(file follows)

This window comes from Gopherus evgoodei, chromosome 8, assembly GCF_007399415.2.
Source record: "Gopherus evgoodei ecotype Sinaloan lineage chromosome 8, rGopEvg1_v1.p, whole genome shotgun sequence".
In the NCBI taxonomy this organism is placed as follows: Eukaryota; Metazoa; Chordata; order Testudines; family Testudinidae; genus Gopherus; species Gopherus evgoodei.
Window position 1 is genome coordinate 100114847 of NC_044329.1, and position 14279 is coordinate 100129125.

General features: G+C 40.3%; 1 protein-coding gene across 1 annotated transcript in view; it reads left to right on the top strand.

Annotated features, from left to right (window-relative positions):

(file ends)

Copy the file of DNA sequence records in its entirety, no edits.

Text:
This window comes from Gopherus evgoodei, chromosome 8, assembly GCF_007399415.2.
Source record: "Gopherus evgoodei ecotype Sinaloan lineage chromosome 8, rGopEvg1_v1.p, whole genome shotgun sequence".
In the NCBI taxonomy this organism is placed as follows: Eukaryota; Metazoa; Chordata; order Testudines; family Testudinidae; genus Gopherus; species Gopherus evgoodei.
Window position 1 is genome coordinate 100114847 of NC_044329.1, and position 14279 is coordinate 100129125.

General features: G+C 40.3%; 1 protein-coding gene across 1 annotated transcript in view; it reads left to right on the top strand.

Annotated features, from left to right (window-relative positions):